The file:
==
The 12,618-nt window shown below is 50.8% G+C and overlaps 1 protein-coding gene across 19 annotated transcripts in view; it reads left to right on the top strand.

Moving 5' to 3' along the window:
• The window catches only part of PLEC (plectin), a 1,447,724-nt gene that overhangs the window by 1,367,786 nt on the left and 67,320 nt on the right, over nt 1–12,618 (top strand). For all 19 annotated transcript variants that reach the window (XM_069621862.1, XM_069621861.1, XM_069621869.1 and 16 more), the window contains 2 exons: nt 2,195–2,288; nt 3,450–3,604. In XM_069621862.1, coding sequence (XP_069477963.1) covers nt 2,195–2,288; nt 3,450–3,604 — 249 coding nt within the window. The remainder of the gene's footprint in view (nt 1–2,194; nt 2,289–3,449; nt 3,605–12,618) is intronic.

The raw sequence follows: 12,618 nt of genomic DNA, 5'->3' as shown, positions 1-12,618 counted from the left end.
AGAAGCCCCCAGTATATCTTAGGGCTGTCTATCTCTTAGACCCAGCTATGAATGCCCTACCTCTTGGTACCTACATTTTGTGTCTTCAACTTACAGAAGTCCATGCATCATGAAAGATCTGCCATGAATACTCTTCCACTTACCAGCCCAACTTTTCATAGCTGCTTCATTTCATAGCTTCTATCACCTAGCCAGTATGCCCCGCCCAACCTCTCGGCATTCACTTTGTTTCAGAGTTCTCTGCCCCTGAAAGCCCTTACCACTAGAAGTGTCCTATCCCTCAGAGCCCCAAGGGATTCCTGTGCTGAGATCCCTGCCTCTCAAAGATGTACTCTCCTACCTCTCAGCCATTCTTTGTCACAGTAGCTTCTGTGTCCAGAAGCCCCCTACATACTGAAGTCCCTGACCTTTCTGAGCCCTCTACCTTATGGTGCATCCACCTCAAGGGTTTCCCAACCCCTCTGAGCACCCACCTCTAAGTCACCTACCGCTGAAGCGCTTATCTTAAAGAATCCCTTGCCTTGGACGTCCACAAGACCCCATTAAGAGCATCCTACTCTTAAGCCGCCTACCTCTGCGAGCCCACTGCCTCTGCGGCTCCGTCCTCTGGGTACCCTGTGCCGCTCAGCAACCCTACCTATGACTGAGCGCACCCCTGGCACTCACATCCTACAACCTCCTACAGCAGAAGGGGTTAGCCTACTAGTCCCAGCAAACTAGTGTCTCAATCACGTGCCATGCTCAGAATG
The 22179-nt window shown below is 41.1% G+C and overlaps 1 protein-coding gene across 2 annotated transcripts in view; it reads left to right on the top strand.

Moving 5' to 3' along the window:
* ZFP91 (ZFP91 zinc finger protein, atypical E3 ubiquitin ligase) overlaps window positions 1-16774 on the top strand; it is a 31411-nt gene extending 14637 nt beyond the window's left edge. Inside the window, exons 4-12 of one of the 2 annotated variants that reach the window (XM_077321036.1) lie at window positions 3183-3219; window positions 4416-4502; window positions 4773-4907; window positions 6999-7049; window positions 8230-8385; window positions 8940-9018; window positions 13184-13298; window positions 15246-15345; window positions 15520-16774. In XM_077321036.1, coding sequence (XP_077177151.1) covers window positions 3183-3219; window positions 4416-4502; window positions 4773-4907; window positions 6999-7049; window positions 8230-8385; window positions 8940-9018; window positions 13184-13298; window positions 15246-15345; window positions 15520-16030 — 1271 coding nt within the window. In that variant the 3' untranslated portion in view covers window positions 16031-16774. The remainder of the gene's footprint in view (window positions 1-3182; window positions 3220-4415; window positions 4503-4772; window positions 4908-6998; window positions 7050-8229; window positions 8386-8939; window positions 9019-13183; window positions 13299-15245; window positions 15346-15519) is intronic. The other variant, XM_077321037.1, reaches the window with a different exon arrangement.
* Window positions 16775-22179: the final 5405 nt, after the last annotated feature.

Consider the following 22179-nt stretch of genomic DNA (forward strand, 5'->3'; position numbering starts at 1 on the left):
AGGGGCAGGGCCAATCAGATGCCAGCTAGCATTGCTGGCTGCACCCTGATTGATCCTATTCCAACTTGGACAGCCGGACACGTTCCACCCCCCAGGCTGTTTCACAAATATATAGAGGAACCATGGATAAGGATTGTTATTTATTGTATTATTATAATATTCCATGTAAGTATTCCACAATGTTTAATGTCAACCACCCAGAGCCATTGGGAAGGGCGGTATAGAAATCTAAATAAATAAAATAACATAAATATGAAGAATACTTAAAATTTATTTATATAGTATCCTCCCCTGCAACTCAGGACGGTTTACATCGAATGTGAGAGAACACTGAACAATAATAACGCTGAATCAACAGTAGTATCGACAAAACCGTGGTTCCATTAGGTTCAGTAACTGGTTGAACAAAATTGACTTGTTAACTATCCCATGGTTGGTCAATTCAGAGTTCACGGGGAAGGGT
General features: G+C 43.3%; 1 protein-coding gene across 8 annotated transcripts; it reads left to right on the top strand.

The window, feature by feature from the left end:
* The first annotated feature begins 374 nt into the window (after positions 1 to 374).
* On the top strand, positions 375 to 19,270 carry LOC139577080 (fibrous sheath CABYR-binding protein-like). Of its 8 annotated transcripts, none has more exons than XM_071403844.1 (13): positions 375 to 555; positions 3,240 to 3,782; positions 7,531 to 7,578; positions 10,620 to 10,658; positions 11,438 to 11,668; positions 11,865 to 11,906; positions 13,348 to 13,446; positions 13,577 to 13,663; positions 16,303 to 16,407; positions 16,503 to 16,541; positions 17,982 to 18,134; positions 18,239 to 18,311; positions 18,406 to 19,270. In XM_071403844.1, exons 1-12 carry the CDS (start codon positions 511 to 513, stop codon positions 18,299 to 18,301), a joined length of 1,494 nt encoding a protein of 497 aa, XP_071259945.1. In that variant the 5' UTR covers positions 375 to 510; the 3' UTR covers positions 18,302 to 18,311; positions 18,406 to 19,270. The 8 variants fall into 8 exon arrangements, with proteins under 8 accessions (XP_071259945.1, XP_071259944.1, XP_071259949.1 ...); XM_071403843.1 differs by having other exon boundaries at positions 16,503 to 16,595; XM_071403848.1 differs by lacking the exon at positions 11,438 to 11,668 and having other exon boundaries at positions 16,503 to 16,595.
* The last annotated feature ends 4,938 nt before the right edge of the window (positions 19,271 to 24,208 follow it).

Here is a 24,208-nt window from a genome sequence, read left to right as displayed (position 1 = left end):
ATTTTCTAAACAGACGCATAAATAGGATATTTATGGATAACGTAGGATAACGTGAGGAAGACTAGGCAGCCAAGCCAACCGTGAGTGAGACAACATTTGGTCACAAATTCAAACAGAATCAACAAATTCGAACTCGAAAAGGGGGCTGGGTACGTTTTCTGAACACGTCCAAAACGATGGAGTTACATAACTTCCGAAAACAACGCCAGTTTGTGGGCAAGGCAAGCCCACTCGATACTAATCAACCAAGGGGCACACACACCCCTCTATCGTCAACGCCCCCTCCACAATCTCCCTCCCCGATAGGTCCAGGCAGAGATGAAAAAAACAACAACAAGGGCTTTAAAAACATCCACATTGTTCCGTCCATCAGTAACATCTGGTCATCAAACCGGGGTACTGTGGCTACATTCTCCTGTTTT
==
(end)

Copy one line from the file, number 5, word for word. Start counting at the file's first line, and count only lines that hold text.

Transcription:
AGAAGCCCCCAGTATATCTTAGGGCTGTCTATCTCTTAGACCCAGCTATGAATGCCCTACCTCTTGGTACCTACATTTTGTGTCTTCAACTTACAGAAGTCCATGCATCATGAAAGATCTGCCATGAATACTCTTCCACTTACCAGCCCAACTTTTCATAGCTGCTTCATTTCATAGCTTCTATCACCTAGCCAGTATGCCCCGCCCAACCTCTCGGCATTCACTTTGTTTCAGAGTTCTCTGCCCCTGAAAGCCCTTACCACTAGAAGTGTCCTATCCCTCAGAGCCCCAAGGGATTCCTGTGCTGAGATCCCTGCCTCTCAAAGATGTACTCTCCTACCTCTCAGCCATTCTTTGTCACAGTAGCTTCTGTGTCCAGAAGCCCCCTACATACTGAAGTCCCTGACCTTTCTGAGCCCTCTACCTTATGGTGCATCCACCTCAAGGGTTTCCCAACCCCTCTGAGCACCCACCTCTAAGTCACCTACCGCTGAAGCGCTTATCTTAAAGAATCCCTTGCCTTGGACGTCCACAAGACCCCATTAAGAGCATCCTACTCTTAAGCCGCCTACCTCTGCGAGCCCACTGCCTCTGCGGCTCCGTCCTCTGGGTACCCTGTGCCGCTCAGCAACCCTACCTATGACTGAGCGCACCCCTGGCACTCACATCCTACAACCTCCTACAGCAGAAGGGGTTAGCCTACTAGTCCCAGCAAACTAGTGTCTCAATCACGTGCCATGCTCAGAATG